6. Asking a question about German language Medal Magazines — "ORDEN, MILITARIA, MAGAZIN" or "ORDEN UND EHREN ZEICHEN", I am interested to learn if any articles have ever appeared in these magazines which detail specific information about the Ehrenkreuz (the common Honour Cross or Hindenburg Cross). in any specific issue ? If anyone knows of a specific issue containing such an article in these, or any other magazine, German or otherwise, I would be grateful if you would pass the issue Number on to me so that I could attempt to purchase a copy(s). Cheers, Gary
  7. Have seen the English version listed on eBay for 149,90 Euro + shipping of course, but have not ordered my copy yet.
  8. I couldn't agree more with Chris's point of view. I believe if you are truly interested in and committed to research, each new effort advances the knowledge base just a little further and therefore this new work will in all probability be 'required' reading. Gary
  9. I think the 'base metal' theory is probable in my case, because some of the overcoating seems to be applied too thinly. The integral ring is also base metal, while the ribbon ring is a regular type and colour. What about the thickness of this Cross compared with the normal issued ones (1.4mm vs. 2.17mm) — it is not as well made either, which might be explained by post 1942 manufacturing priorities — anyone with comments? Gar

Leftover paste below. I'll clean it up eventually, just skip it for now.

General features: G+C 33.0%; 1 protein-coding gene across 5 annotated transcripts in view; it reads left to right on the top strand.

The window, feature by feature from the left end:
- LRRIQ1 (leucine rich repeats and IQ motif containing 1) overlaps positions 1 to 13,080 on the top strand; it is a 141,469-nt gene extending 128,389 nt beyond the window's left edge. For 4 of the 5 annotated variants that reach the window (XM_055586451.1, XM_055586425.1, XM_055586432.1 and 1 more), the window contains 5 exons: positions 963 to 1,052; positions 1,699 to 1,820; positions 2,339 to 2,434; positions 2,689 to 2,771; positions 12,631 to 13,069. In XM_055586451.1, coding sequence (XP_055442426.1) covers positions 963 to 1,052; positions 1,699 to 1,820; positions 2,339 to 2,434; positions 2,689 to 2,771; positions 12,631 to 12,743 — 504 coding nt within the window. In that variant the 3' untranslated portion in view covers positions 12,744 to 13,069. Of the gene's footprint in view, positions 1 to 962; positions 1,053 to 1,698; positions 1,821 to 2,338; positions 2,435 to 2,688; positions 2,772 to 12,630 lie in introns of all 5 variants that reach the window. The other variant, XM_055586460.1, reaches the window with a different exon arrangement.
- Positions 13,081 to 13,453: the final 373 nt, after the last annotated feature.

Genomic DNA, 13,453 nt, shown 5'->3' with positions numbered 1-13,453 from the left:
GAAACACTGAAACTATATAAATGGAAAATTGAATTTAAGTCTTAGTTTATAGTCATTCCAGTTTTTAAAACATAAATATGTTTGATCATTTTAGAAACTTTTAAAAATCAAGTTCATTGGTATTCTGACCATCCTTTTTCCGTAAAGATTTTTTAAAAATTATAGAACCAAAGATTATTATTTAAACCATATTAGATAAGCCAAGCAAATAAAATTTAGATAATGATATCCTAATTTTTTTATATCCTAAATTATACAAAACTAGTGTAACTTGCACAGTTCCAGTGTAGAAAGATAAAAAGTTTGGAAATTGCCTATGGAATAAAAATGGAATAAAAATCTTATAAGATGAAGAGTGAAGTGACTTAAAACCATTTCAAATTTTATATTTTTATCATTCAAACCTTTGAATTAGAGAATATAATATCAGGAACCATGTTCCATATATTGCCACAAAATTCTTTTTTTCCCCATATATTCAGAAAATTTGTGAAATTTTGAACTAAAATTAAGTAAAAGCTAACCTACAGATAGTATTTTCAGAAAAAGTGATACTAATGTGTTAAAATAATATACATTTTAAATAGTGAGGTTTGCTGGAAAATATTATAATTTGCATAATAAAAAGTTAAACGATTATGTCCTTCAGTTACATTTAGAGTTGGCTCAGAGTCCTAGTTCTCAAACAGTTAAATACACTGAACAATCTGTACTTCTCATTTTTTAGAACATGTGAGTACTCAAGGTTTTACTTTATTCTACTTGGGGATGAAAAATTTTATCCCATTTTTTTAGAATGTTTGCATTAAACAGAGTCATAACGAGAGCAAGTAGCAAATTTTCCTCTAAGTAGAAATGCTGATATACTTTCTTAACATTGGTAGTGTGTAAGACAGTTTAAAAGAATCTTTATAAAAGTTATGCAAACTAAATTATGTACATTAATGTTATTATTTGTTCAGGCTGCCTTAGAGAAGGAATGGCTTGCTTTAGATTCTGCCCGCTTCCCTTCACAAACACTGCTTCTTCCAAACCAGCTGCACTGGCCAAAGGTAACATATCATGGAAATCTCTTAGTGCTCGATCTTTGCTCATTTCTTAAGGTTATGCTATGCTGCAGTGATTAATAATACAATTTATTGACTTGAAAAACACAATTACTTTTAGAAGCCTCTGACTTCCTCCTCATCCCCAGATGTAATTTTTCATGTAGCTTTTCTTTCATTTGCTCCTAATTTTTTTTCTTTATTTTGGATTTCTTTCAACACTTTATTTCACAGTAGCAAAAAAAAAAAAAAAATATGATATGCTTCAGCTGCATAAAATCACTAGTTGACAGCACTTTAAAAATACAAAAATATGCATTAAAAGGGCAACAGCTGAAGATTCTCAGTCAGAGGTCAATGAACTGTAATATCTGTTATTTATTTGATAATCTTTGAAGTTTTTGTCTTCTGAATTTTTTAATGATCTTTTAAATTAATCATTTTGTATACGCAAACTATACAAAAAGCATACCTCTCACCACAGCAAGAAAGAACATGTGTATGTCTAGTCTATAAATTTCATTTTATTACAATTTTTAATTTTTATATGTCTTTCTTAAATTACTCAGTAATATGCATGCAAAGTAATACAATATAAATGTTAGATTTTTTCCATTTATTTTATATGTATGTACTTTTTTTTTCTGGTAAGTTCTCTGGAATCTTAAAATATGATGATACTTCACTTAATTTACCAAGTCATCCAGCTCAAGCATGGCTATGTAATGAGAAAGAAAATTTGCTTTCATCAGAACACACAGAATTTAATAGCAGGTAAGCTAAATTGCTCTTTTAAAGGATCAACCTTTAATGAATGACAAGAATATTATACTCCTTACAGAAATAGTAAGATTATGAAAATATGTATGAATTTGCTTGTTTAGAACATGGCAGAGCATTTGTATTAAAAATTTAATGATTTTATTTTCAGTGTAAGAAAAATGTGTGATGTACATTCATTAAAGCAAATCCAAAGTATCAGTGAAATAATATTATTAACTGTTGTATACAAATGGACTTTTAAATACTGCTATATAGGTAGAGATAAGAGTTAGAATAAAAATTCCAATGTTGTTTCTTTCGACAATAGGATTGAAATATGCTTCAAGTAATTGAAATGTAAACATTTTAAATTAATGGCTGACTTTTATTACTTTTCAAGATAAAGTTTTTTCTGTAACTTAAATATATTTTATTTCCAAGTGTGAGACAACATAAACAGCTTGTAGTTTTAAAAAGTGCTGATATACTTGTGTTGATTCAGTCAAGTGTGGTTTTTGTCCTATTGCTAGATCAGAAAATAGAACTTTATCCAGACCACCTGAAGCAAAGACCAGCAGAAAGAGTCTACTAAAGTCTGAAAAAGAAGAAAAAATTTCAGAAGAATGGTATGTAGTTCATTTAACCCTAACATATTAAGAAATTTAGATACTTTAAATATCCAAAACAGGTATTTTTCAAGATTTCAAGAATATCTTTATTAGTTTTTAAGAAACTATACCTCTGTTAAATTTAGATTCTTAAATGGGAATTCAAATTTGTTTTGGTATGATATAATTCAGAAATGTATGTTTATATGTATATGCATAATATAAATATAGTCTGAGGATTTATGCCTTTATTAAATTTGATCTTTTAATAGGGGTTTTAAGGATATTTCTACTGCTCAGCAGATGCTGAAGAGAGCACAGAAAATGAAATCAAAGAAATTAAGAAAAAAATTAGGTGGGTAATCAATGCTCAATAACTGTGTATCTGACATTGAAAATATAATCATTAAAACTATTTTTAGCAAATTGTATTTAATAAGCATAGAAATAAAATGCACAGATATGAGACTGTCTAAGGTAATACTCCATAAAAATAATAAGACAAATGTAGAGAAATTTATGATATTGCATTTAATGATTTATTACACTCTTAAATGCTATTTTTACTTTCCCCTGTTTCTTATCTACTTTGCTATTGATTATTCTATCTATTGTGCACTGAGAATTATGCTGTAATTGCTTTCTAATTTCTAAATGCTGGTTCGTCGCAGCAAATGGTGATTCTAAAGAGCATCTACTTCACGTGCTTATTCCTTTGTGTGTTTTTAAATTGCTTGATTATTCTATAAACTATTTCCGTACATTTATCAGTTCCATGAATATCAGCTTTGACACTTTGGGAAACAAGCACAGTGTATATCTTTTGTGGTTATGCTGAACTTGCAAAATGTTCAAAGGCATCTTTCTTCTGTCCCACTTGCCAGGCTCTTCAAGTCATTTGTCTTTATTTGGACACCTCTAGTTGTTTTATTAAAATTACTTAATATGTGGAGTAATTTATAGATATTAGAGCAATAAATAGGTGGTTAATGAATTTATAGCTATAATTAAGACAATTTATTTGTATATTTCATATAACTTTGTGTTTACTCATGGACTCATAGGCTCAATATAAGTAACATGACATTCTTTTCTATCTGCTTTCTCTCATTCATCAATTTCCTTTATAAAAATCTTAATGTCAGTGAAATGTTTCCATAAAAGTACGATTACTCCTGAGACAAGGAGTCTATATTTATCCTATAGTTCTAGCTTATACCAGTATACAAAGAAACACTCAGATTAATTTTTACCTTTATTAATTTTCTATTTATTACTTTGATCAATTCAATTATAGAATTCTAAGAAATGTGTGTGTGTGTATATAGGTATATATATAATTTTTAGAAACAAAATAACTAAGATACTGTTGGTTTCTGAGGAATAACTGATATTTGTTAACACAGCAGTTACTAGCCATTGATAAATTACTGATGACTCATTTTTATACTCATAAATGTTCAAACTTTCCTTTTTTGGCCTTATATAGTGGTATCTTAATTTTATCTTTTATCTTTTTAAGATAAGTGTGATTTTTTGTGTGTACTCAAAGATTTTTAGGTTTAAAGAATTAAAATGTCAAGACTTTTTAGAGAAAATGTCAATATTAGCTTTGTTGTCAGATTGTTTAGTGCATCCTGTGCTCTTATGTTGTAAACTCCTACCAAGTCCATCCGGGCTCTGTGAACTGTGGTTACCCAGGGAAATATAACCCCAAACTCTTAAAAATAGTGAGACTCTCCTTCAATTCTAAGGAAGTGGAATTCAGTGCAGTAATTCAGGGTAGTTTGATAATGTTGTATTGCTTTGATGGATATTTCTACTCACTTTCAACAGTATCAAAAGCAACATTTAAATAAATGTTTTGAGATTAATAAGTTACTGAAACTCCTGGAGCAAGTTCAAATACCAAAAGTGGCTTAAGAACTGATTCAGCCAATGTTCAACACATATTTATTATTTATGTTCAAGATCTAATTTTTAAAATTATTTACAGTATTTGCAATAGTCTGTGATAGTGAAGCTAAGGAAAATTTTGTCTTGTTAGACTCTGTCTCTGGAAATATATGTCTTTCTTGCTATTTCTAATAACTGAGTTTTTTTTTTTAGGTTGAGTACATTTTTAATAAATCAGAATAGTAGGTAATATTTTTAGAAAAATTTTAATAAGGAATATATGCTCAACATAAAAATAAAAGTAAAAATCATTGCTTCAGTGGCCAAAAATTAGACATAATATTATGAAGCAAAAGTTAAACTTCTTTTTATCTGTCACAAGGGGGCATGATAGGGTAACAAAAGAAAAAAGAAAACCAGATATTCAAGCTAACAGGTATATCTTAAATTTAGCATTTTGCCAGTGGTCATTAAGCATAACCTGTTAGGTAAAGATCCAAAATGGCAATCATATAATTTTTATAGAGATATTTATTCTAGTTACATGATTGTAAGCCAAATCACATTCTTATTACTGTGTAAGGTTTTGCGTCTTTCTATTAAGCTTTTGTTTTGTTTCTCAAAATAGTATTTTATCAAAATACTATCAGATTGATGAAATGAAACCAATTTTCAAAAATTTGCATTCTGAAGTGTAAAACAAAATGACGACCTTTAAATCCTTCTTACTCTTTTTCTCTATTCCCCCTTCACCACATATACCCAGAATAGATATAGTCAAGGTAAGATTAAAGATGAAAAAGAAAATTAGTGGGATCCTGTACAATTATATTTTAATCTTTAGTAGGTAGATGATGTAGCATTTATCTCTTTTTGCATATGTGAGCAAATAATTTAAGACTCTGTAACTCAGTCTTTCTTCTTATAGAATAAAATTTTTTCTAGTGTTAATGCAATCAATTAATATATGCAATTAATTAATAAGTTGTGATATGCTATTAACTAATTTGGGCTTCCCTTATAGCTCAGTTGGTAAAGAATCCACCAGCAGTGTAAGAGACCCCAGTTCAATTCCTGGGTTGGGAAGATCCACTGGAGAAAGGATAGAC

10. Hallo Sergio, I too have one of these Crosses — mine is without swords. The finish looks just like yours, but is unmounted. It is non-magnetic of course, with no maker mark. I really never knew what to think about it — genuine or fake? The arms of a normal Cross are about 1.4mm thick, while the arm of this zinc cross is 2.17mm thick. MfG, Gar Here are scans of front & back.
  11. Chris, The 9th CMR (from Lloydminster, Saskatchewan) was broken up (date unknown by me, but probably shortly after arrival in the UK) to provide reinforcements for the Canadian Corps in the field. Perhaps many of those men found their way into the 19th Battalion (which was a Toronto Battalion). Cheers, Gary
  12. Chris, Those are truly beautiful documents that are certainly worth collecting. And you are correct — so many of the 'normal' EK documents are visually boring in comparison. Gar
  13. Chris … Here is one of my little gems … issued in Montreal, Canada to a Veteran living in Toronto, Ontario.
  14. Hallo Lambert, Probst's Urkunde is a nice one, especially with a 1940 date. The latest date I have is 17 Jul 1940. I have noticed that for many of 'your men' you have given a small biography or personal history. Have these certificates come to you with this information or have you researched each man? If so, how are you researching — Ancestry, or ? Just curious because I would like to do this also. It always adds so much more to an object. Cheers, Gar
  15. Here is a photo of my large Cross. About 197 mm x 197 mm (7 3/4" x 7 3/4") and 2 KG. I have it framed to hang on the wall. I believe these were used on large memorials to the war. Gar